Magnetically suspended control moment gyro (MSCMG) has been considered as an indispensable inertial actuator for the attitude control of agile maneuver satellites due to its high-precision, long life and large output torque generation [1
]. Single gimbal MSCMG gimbaled in one axis only, consists of a high-speed rotor system and a gimbal servo system, as shown in Figure 1
. The rotor system, which is suspended by magnetic bearing, generally operates at a high constant speed to supply the demanded angular momentum
. The gyro torque is the output to adjust the spacecraft attitude when the direction of the angular momentum is changed by the rotation of the gimbal servo system. The output torque can be expressed as
is the angular speed of the gimbal servo motor. It is obvious that high-precision angular speed-tracking performance of the gimbal servo system must be achieved to ensure the accuracy of the MSCMG output torque.
A permanent magnet synchronous motor (PMSM) is applied in the gimbal servo system for a MSCMG due to its distinct advantages of high power density and efficiency, compactness and ease of control. Generally, in order to achieve high performance, the gimbal servo system is directly driven by a PMSM without gear drive [5
]. The gimbal servo system is an ultra-low-speed mechanical servo system, and the speed range of the research object in this paper is −2 rad/s to 2 rad/s.
The main factors affecting the gimbal servo system performance include friction torque, inherent torque ripples in the PMSM and other external torque disturbances. Various algorithms have been proposed for friction torque compensation [6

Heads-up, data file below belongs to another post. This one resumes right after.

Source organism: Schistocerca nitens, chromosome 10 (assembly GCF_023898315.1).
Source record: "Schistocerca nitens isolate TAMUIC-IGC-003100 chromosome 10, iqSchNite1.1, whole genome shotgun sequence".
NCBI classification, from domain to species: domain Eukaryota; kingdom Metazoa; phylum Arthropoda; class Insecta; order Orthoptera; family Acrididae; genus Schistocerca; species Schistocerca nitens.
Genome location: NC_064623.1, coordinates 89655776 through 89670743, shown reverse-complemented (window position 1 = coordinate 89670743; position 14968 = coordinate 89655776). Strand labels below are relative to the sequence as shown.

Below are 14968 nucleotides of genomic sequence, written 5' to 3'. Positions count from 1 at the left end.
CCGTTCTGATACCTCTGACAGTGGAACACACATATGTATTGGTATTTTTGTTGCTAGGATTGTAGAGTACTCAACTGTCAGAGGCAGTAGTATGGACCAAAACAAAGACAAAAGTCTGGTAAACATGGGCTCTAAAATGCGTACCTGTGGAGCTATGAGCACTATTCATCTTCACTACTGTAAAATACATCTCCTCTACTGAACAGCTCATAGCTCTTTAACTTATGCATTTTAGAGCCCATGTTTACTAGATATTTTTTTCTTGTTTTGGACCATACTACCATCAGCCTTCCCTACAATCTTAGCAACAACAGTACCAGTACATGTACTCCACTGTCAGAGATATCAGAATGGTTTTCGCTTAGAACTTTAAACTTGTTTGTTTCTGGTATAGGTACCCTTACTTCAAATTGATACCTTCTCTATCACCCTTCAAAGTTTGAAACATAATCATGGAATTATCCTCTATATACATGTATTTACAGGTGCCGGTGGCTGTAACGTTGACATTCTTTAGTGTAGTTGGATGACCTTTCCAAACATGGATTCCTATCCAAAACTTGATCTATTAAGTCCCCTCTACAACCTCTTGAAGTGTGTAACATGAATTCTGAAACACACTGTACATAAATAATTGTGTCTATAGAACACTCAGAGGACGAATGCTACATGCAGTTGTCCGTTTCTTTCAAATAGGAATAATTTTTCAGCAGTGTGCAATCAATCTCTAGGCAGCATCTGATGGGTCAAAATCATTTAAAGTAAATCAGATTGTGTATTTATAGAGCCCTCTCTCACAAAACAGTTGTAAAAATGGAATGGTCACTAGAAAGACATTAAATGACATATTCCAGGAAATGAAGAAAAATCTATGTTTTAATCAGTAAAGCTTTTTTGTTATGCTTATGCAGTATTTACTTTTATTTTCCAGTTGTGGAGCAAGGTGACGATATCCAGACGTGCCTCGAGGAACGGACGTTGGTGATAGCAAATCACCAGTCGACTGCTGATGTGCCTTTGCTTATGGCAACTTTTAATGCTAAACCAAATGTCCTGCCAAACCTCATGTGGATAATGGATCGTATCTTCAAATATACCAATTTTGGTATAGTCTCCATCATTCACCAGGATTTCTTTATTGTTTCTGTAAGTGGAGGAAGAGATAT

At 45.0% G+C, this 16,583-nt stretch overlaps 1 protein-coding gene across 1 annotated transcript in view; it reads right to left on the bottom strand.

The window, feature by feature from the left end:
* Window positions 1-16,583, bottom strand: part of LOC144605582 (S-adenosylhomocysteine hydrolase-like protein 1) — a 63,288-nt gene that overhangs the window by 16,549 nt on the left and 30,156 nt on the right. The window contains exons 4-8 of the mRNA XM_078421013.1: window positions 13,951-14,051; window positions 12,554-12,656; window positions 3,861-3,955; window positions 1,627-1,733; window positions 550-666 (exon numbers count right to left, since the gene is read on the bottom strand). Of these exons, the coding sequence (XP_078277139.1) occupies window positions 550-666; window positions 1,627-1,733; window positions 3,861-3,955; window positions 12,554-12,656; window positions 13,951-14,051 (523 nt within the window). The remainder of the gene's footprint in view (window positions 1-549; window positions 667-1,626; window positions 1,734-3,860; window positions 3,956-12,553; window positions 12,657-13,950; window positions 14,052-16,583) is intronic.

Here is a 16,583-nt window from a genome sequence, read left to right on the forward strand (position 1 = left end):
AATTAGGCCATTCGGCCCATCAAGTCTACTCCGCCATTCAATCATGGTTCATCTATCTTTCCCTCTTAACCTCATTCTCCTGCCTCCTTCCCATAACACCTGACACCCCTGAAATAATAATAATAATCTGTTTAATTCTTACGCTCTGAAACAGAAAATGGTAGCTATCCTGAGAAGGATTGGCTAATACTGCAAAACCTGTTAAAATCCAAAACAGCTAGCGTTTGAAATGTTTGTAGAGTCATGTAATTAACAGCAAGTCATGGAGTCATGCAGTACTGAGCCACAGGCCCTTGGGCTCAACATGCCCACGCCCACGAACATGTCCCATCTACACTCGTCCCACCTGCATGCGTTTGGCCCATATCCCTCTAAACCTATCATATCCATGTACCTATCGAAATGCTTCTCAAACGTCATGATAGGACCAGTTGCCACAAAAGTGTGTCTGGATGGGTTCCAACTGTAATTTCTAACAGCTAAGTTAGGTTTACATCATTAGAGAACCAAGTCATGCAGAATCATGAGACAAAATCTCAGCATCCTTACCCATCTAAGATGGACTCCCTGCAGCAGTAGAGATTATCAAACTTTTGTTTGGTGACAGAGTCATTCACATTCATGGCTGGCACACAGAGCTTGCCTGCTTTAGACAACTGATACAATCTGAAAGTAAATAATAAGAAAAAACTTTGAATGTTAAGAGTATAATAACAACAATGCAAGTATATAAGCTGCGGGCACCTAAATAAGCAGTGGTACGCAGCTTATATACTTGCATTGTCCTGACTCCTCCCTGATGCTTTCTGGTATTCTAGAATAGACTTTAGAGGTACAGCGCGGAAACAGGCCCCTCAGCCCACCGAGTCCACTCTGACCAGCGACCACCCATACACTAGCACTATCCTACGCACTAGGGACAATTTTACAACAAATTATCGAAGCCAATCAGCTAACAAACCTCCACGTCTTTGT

]. A model-free control method with an elasto-plastic friction observer is proposed in [7
] and an adaptive friction compensation scheme is proposed in [8
]. However, general friction compensation cannot fully inhibit the friction torque in an MSCMG gimbal system due to the gyroscopic effect [9
]. Methods based on time delay control and internal model control [9
] and methods based on a cascade extended state observer [10
] are presented for the friction compensation of gimbal servo systems in double gimbal control moment gyro (DGCMG). However, the influence of inherent torque ripples and other external torque pulsations, especially the torque ripple caused by high-speed rotor systems, are not investigated.
Regardless of the PMSM, torque pulsations come from various sources, and they can be attributed to cogging torque, flux harmonics and errors in current measurements [11
]. Among these, the former two factors are often the main causes of the poor control precision of PMSMs. Broadly speaking, the techniques for torque ripple suppression can be divided into two categories. The first approach focuses on the optimal design of PMSM [11
] and inhibits torque ripples by means of skewing the stator slots or rotor poles. Nevertheless, there are many occasions in which these methods are not sufficient to eliminate torque ripples. The second group of techniques, which is our interest, emphasizes various control algorithms of stator currents [13
]. These approaches include model predictive control (MPC) [13
], artificial control [15
], iterative control [16
], repetitive control [17
], and so on. A cascade -MPC method [13
], and an MPC and extended state observer based approach [14
] are presented to suppress torque ripple and optimize the control performance of the PMSM servo system. Reference [15